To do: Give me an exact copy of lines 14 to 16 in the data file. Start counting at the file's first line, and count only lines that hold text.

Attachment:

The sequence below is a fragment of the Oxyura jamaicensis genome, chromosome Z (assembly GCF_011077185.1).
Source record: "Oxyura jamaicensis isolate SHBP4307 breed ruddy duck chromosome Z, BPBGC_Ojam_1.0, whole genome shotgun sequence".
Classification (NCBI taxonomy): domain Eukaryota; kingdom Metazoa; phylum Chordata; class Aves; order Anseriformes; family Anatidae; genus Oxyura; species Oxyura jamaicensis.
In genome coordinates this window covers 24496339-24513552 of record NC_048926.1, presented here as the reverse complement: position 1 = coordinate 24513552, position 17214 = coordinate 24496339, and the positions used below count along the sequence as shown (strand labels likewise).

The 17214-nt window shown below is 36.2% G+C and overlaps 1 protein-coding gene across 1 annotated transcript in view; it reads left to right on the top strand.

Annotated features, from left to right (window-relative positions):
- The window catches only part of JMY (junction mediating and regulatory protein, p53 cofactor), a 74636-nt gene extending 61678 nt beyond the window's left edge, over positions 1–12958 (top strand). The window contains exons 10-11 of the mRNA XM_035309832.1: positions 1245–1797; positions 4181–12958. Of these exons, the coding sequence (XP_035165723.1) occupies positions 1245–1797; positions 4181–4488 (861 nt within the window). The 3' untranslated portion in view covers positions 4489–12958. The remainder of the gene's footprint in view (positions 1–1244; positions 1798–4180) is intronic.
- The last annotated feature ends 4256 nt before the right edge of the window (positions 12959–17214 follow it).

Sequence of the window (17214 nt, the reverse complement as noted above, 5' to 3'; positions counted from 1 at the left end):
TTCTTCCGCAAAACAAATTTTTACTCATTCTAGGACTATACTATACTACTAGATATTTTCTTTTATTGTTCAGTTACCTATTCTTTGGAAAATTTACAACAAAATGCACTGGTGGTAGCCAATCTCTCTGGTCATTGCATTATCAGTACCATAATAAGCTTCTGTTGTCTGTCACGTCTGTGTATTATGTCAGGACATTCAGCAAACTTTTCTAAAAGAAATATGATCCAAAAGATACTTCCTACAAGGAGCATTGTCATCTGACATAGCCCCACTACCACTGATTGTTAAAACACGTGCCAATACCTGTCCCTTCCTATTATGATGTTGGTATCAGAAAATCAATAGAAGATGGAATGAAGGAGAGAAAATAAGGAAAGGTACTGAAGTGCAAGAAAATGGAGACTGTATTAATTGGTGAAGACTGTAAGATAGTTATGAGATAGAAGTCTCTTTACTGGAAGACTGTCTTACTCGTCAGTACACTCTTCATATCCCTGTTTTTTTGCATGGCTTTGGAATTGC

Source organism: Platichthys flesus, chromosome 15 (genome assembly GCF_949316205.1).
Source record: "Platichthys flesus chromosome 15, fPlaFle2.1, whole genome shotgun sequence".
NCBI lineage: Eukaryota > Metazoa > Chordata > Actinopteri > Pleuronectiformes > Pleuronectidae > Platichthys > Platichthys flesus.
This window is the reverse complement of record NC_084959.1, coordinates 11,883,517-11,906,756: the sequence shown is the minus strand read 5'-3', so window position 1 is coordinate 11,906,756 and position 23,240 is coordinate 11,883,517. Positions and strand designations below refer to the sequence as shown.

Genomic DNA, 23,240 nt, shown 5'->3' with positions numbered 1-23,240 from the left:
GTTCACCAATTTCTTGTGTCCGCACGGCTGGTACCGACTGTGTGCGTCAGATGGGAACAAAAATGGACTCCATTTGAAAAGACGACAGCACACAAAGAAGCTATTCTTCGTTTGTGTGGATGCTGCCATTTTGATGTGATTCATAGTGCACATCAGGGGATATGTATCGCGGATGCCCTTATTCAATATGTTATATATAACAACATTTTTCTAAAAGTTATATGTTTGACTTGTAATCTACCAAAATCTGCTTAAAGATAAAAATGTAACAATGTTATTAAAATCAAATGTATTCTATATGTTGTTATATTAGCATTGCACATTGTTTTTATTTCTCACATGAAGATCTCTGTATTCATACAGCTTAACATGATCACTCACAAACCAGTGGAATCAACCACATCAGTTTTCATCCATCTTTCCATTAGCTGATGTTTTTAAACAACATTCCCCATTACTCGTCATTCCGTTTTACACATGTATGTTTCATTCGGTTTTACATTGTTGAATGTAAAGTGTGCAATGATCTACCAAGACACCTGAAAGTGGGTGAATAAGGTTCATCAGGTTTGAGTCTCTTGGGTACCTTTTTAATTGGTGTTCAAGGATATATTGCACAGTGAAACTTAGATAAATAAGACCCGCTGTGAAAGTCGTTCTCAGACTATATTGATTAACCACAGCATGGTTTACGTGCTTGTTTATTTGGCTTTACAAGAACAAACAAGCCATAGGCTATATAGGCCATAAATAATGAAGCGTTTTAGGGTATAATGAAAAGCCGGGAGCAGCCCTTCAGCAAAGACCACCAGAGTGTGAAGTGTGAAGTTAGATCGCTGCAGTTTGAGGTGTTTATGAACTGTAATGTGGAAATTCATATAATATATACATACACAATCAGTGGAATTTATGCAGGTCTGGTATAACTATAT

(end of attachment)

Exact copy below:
This window is the reverse complement of record NC_084959.1, coordinates 11,883,517-11,906,756: the sequence shown is the minus strand read 5'-3', so window position 1 is coordinate 11,906,756 and position 23,240 is coordinate 11,883,517. Positions and strand designations below refer to the sequence as shown.

Genomic DNA, 23,240 nt, shown 5'->3' with positions numbered 1-23,240 from the left:
GTTCACCAATTTCTTGTGTCCGCACGGCTGGTACCGACTGTGTGCGTCAGATGGGAACAAAAATGGACTCCATTTGAAAAGACGACAGCACACAAAGAAGCTATTCTTCGTTTGTGTGGATGCTGCCATTTTGATGTGATTCATAGTGCACATCAGGGGATATGTATCGCGGATGCCCTTATTCAATATGTTATATATAACAACATTTTTCTAAAAGTTATATGTTTGACTTGTAATCTACCAAAATCTGCTTAAAGATAAAAATGTAACAATGTTATTAAAATCAAATGTATTCTATATGTTGTTATATTAGCATTGCACATTGTTTTTATTTCTCACATGAAGATCTCTGTATTCATACAGCTTAACATGATCACTCACAAACCAGTGGAATCAACCACATCAGTTTTCATCCATCTTTCCATTAGCTGATGTTTTTAAACAACATTCCCCATTACTCGTCATTCCGTTTTACACATGTATGTTTCATTCGGTTTTACATTGTTGAATGTAAAGTGTGCAATGATCTACCAAGACACCTGAAAGTGGGTGAATAAGGTTCATCAGGTTTGAGTCTCTTGGGTACCTTTTTAATTGGTGTTCAAGGATATATTGCACAGTGAAACTTAGATAAATAAGACCCGCTGTGAAAGTCGTTCTCAGACTATATTGATTAACCACAGCATGGTTTACGTGCTTGTTTATTTGGCTTTACAAGAACAAACAAGCCATAGGCTATATAGGCCATAAATAATGAAGCGTTTTAGGGTATAATGAAAAGCCGGGAGCAGCCCTTCAGCAAAGACCACCAGAGTGTGAAGTGTGAAGTTAGATCGCTGCAGTTTGAGGTGTTTATGAACTGTAATGTGGAAATTCATATAATATATACATACACAATCAGTGGAATTTATGCAGGTCTGGTATAACTATAT